There were also some dances over the holidays, and the organizers tried to engineer out the inequities by having a card dance. Each girl was given a card with a dozen or more lines representing each dance for the evening, and the idea was that during the dinner party beforehand, boys would come up and sign up for a dance. The cool boys had been designated “dance captains,” a status that empowered them to demand to see your card. Rob Isham saw plenty of blank lines when he scanned mine, and said (a little bit too loudly, I thought), “Give me your card. Looks like you need help.”

With that he whisked it away, and went to some back room and horse traded with the other captains to get the card into respectable shape. He managed to get some of the dances filled – he was not a miracle worker – and I regretfully noted that the critical last dance at midnight remained blank. That night when the lights were turned down in the gym, I found myself abandoned, standing alone in the middle of the dance floor. I felt like I was in a game of musical chairs, except that I lost when the music started instead of stopped. There were a bunch of other girls without partners, and we all trooped over and sat down on the benches at the side of the gym.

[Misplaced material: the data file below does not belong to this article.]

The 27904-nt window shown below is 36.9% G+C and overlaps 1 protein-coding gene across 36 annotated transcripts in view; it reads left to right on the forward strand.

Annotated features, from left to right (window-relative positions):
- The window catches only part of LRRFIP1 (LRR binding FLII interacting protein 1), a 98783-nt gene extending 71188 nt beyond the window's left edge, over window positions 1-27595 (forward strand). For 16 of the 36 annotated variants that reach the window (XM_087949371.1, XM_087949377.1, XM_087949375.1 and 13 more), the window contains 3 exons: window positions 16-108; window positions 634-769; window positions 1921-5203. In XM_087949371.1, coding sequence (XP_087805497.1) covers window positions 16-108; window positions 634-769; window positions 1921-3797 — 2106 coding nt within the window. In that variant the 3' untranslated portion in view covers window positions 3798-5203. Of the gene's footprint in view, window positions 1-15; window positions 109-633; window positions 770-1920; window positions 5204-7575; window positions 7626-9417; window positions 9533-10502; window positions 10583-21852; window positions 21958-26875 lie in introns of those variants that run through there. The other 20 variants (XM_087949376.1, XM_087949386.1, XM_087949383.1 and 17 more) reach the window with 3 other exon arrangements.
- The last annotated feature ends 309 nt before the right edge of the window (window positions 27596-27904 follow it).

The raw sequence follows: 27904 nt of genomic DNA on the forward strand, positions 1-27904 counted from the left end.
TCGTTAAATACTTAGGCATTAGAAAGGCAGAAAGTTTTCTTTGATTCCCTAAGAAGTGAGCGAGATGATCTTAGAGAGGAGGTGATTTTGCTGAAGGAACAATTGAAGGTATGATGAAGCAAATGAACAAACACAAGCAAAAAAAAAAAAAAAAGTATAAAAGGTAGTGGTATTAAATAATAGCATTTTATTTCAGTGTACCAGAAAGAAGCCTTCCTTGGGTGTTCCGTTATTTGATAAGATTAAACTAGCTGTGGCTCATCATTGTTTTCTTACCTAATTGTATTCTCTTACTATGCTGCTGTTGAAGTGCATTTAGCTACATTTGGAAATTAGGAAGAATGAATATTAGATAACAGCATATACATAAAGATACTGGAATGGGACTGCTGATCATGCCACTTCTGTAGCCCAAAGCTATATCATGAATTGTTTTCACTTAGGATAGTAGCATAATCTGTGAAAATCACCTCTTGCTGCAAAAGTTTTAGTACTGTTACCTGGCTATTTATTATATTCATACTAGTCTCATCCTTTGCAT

What were my standard deviations, my qualifying quirks that labeled me a loser? My status on the honor roll was one ding against me. Our grade was endowed with an oversupply of dim boys who did not appreciate being upstaged by the girls. And then I recall the Friday night skating at the local ice rink – a de rigueur coed event. There was an exceptional water fountain just inside the door that had the coldest water; everyone assumed that it came directly from the depths of Lake Michigan. The popular boys and girls would jumble up in a line for water; jostling through several layers of parkas and sweaters was a rare opportunity for physical contact. This was not an exclusive line – I could have mixed into this line to enhance my status. But I never had the courage, succumbing to my irrational fear that as I bent over to drink, the person behind me would push my head into the faucet, breaking all my teeth.